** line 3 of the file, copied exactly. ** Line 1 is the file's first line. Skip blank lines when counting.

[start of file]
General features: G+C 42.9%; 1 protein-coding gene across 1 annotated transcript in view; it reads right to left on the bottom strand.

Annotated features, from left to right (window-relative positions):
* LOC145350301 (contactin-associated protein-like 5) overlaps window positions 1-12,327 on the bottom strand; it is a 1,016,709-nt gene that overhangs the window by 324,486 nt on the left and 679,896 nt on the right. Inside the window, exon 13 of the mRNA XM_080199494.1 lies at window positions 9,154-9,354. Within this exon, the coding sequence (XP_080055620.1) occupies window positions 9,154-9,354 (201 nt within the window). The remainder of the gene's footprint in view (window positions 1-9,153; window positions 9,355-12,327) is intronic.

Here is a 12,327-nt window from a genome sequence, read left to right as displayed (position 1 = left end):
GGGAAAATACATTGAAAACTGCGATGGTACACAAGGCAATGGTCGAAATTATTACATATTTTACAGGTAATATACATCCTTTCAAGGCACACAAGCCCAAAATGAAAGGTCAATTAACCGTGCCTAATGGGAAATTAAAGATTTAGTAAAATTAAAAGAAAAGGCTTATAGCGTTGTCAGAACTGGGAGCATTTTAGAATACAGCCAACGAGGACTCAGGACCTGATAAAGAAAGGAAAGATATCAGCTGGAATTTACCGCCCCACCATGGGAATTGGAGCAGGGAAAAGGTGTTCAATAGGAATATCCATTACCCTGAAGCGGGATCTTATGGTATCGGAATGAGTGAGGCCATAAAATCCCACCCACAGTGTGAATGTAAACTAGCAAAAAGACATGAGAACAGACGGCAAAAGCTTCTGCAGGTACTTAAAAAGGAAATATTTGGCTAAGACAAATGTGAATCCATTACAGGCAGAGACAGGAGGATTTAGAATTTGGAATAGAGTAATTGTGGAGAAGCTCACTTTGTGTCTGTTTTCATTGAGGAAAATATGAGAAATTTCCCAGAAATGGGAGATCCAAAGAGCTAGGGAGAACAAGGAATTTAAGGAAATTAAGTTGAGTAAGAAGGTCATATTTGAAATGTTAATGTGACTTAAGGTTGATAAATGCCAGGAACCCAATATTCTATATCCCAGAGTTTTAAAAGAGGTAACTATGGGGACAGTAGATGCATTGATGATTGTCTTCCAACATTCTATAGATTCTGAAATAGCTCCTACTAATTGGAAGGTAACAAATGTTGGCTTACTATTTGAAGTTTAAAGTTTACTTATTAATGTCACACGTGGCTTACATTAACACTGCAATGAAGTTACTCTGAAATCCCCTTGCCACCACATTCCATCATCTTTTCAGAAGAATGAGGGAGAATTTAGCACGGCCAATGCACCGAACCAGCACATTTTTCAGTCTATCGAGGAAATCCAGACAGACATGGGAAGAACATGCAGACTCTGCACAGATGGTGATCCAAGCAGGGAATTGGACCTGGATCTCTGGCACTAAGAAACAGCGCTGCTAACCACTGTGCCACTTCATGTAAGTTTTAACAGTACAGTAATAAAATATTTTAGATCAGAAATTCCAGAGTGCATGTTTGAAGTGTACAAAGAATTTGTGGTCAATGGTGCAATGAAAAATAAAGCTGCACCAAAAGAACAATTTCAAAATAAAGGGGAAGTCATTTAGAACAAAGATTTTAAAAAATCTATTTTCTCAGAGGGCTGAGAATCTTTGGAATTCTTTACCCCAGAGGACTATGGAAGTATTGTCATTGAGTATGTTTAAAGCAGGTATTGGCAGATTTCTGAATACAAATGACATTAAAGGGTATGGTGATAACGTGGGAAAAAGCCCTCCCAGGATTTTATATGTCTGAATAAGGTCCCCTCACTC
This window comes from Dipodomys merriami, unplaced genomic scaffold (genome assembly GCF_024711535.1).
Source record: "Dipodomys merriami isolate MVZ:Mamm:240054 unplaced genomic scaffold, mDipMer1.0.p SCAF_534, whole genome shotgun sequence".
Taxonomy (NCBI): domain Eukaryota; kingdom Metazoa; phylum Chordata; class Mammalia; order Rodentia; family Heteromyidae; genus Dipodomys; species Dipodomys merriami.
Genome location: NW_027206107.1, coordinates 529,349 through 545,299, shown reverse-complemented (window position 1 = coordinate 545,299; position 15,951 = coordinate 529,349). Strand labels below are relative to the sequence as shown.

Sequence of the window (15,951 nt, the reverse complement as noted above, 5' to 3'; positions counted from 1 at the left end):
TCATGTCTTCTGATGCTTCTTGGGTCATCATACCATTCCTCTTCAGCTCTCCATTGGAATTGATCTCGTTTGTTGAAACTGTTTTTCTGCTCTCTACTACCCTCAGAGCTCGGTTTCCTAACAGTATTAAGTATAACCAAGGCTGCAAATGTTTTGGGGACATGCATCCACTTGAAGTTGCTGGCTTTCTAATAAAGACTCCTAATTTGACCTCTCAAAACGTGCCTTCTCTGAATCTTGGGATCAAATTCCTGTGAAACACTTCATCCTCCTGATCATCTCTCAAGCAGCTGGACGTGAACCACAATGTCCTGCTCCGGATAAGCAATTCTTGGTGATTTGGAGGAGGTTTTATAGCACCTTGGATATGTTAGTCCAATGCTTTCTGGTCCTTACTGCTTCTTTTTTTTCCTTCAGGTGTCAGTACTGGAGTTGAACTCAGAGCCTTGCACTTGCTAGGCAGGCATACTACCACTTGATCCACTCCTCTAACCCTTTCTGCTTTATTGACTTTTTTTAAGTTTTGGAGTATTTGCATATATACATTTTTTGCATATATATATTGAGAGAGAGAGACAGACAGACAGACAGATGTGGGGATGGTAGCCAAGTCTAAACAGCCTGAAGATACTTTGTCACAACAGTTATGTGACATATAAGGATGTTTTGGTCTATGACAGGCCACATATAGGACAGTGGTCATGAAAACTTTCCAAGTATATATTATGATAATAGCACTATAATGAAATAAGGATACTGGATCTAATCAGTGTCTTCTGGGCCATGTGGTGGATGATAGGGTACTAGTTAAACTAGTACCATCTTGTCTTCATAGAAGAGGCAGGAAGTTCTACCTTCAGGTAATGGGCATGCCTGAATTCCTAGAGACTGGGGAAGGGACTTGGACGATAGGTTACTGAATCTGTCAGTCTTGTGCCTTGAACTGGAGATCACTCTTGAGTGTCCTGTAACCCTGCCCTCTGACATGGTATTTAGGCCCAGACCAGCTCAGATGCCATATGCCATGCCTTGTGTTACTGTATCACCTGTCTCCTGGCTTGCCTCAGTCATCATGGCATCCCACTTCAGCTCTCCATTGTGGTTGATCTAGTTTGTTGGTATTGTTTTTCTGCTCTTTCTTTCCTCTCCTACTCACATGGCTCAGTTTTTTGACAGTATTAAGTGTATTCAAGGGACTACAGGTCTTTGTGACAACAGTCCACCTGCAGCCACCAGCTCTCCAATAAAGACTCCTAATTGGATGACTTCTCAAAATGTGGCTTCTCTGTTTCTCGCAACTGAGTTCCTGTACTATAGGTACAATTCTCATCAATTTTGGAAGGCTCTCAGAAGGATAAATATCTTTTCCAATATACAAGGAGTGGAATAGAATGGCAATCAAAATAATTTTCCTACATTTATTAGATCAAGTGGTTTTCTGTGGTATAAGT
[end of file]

* LOC145350301 (contactin-associated protein-like 5) overlaps window positions 1-12,327 on the bottom strand; it is a 1,016,709-nt gene that overhangs the window by 324,486 nt on the left and 679,896 nt on the right. Inside the window, exon 13 of the mRNA XM_080199494.1 lies at window positions 9,154-9,354. Within this exon, the coding sequence (XP_080055620.1) occupies window positions 9,154-9,354 (201 nt within the window). The remainder of the gene's footprint in view (window positions 1-9,153; window positions 9,355-12,327) is intronic.